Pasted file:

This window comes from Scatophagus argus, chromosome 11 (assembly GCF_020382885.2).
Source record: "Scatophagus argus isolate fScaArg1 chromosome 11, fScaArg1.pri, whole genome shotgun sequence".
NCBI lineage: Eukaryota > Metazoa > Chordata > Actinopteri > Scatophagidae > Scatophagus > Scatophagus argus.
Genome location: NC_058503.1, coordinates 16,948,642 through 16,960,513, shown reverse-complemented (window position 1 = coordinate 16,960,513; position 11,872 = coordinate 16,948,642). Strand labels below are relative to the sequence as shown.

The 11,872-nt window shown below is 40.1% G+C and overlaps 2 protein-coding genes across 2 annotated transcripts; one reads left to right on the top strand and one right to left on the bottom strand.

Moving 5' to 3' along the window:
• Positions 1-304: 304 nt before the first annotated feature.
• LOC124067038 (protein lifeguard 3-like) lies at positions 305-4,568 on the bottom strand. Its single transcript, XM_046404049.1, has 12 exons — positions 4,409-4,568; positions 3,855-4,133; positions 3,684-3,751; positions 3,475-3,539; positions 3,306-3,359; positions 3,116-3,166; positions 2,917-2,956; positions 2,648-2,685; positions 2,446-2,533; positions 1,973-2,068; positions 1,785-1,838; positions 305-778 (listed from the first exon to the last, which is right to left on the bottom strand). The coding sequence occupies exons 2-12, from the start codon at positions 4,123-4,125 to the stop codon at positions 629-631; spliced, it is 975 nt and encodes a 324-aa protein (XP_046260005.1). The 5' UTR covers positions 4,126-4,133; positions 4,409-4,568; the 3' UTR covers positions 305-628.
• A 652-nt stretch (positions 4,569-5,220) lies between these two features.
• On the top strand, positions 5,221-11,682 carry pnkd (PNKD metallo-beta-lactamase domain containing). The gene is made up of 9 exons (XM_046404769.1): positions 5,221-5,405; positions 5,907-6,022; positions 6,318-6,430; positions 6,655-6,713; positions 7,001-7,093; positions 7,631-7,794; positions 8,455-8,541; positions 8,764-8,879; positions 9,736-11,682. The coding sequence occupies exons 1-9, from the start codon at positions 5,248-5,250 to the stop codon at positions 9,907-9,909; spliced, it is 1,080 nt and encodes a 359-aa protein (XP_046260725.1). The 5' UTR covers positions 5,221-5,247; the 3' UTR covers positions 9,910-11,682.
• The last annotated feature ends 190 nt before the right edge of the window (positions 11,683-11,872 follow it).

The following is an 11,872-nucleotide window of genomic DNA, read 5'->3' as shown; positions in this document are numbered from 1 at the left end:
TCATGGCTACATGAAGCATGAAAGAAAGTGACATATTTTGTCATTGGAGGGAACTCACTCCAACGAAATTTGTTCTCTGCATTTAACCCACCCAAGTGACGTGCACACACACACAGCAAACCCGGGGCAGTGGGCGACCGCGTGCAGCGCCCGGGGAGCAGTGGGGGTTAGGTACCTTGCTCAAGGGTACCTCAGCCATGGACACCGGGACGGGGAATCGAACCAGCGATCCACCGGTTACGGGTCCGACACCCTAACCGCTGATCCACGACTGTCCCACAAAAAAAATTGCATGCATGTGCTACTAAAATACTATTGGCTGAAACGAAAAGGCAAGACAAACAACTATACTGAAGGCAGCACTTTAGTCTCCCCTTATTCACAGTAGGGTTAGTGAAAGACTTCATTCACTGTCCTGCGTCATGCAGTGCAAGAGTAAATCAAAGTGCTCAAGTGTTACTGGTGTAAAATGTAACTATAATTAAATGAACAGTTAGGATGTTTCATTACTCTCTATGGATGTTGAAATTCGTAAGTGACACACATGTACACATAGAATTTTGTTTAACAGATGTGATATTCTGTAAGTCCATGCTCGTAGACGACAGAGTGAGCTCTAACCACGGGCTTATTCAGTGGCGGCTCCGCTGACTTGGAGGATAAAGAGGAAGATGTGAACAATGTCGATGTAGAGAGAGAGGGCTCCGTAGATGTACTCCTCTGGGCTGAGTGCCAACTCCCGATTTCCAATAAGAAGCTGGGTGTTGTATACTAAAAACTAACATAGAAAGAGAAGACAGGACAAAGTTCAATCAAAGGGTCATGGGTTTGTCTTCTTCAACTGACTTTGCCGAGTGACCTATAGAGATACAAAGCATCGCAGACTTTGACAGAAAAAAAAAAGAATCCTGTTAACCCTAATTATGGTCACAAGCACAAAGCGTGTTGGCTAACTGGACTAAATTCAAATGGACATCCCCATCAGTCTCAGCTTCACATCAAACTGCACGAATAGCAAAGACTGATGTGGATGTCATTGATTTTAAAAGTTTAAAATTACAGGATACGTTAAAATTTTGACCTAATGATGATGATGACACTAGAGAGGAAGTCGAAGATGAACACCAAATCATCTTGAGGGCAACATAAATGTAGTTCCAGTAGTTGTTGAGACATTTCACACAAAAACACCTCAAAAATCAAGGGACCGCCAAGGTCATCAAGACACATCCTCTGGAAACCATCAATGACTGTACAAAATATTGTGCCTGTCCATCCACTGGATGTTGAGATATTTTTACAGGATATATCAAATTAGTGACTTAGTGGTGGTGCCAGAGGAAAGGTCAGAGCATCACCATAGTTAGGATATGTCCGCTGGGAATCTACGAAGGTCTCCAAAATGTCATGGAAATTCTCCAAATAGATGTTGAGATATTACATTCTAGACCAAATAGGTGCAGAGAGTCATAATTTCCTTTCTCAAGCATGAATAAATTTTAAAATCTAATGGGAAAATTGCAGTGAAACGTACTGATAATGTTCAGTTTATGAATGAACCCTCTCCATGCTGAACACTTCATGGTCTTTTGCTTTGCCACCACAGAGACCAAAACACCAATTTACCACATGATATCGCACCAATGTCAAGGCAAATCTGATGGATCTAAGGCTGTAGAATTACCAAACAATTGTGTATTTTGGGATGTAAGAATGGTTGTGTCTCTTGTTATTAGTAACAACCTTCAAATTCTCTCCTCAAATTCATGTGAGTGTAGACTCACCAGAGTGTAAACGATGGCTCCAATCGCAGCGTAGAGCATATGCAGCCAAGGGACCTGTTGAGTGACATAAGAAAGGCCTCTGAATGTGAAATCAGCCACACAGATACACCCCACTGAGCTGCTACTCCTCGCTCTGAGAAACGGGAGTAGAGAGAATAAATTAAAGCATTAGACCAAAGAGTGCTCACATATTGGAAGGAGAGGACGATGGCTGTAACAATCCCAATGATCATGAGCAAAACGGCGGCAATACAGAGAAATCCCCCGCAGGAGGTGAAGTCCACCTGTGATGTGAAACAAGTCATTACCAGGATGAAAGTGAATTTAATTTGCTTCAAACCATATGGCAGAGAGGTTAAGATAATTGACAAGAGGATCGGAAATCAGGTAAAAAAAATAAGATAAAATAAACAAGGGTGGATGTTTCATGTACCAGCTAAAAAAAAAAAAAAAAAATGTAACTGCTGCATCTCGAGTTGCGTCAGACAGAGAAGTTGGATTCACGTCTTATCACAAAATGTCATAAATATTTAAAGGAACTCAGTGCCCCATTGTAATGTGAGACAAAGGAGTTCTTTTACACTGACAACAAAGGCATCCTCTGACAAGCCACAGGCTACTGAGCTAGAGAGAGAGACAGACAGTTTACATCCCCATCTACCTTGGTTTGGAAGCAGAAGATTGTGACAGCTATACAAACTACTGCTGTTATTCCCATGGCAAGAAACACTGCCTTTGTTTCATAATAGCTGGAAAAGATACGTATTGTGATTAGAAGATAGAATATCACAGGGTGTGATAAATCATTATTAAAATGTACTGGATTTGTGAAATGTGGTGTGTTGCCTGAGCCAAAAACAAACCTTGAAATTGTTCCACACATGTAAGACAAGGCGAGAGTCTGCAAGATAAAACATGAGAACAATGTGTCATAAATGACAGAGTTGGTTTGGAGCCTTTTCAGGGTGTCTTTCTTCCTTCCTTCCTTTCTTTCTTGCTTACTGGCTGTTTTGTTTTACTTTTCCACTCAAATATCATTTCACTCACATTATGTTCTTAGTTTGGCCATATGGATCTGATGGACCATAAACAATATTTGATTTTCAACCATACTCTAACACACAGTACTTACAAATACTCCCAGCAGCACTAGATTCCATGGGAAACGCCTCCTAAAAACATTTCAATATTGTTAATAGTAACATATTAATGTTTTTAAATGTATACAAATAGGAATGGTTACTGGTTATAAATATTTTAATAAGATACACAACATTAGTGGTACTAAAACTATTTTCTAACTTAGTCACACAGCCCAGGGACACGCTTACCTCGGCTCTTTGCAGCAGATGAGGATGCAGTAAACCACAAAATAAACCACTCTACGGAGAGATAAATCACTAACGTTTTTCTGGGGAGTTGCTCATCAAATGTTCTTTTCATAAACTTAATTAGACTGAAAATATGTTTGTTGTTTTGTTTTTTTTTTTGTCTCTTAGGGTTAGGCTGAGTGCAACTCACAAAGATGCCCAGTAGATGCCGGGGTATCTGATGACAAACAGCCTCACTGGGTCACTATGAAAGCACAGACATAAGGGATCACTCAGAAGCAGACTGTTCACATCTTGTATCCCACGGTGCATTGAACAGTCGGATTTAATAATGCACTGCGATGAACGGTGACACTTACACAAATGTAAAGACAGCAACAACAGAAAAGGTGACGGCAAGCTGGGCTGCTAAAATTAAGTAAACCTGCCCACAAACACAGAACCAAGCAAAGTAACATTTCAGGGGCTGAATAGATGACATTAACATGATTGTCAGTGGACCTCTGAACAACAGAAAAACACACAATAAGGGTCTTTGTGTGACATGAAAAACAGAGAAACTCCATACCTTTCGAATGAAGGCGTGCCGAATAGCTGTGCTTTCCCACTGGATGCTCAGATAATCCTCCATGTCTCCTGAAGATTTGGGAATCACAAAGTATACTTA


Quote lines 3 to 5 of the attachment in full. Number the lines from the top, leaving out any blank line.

NCBI lineage: Eukaryota > Metazoa > Chordata > Actinopteri > Scatophagidae > Scatophagus > Scatophagus argus.
Genome location: NC_058503.1, coordinates 16,948,642 through 16,960,513, shown reverse-complemented (window position 1 = coordinate 16,960,513; position 11,872 = coordinate 16,948,642). Strand labels below are relative to the sequence as shown.

The 11,872-nt window shown below is 40.1% G+C and overlaps 2 protein-coding genes across 2 annotated transcripts; one reads left to right on the top strand and one right to left on the bottom strand.